Systems Administrators secretly hope that when they deploy a new product it will mostly behave like the old product. They hope that the way they did things with the old product still works with the new version. That if the designers have made changes to how things are done, those are obvious and don't involve having to open up a search engine window to figure out "how the heck do I do this thing that I used to know how to do in the previous version?"
When it comes to new features in a product, they hope that they will be implemented in a consistent and logical manner. Or at least in some way that doesn't involve trudging through a 50 page deployment guide that includes its own special appendix of registry modifications. Any procedure that requires trudging through a 50 page deployment guide is probably only going to be performed by someone who wants to do a TechED presentation on the topic.
It isn't unusual to meet administrators whose knowledge of the product hasn't really developed from the first version that they encountered. Many people who started Systems Administration in the NT4/Windows 2000 era use the same techniques and approaches when it comes to managing Windows Server 2008 R2. They will probably use the same techniques when it comes to Windows Server 2012. They do this because these techniques work and another thing that systems administrator learn fairly often is "if it works, don't mess with it in case it stops working".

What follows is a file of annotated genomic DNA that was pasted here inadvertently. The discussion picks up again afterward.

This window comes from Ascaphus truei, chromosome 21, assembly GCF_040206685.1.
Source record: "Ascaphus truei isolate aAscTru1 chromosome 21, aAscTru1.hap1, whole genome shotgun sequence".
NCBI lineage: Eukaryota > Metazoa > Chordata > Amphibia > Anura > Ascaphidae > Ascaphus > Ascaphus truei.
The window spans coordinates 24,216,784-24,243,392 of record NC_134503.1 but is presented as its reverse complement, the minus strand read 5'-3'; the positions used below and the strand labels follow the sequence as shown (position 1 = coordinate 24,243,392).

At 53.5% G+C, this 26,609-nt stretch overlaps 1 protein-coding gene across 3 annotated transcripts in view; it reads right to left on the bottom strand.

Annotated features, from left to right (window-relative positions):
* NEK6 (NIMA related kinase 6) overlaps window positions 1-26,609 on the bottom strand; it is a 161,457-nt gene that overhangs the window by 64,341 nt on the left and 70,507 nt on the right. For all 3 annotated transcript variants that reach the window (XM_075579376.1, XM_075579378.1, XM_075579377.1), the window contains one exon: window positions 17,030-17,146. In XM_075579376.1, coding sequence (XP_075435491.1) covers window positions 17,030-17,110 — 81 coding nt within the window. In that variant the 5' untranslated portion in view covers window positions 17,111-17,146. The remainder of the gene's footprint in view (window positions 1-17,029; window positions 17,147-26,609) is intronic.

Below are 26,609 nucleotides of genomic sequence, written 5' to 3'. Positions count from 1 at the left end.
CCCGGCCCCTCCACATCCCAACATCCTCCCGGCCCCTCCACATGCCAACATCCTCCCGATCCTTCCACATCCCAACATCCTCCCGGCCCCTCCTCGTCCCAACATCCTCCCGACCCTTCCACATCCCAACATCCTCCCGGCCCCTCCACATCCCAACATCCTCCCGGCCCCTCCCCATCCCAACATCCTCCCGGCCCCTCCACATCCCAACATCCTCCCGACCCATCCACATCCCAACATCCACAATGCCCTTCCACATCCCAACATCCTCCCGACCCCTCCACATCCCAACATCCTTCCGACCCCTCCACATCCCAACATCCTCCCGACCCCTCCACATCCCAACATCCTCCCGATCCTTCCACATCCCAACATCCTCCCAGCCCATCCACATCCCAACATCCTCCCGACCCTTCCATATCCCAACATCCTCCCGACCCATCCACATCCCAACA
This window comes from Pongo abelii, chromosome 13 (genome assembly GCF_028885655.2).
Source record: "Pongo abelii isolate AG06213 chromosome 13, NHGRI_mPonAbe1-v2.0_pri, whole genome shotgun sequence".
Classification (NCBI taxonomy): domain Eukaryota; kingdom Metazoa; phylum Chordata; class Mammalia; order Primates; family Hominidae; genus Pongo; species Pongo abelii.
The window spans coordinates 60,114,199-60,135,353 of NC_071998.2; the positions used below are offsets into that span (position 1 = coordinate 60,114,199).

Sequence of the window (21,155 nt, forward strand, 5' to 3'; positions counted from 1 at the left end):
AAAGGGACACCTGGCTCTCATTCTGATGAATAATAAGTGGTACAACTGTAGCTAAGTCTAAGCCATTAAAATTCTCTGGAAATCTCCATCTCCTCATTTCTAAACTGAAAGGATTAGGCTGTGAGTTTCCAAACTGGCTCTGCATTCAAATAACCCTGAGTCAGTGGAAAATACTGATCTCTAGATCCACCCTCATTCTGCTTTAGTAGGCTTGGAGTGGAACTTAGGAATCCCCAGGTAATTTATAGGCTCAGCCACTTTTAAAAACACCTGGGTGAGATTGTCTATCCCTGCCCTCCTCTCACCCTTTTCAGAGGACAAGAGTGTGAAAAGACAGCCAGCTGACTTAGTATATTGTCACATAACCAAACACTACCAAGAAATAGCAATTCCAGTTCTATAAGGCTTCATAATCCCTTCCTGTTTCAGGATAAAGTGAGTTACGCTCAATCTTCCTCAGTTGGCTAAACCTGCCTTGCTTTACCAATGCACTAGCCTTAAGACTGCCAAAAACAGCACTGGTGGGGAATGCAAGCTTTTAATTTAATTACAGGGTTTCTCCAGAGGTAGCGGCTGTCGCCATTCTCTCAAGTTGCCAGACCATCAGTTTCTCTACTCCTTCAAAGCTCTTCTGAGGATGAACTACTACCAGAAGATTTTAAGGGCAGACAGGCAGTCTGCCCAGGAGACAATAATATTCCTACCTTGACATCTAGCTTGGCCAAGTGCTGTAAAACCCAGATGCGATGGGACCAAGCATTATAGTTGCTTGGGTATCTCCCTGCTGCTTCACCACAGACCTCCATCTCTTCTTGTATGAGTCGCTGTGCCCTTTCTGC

Unfortunately IT isn't a business in which you can stop learning. If you are tired of learning or just too busy, you should work on getting yourself promoted to management.
When a new version of a product comes out that you need to deploy, spend some quality time figuring out what is new and what is different. Figure out how things have changed. Most importantly, recognize that reality does not reflect that comment from the movie "Tron: Legacy" where the bad guy says that the only difference between the new version and the old is the name.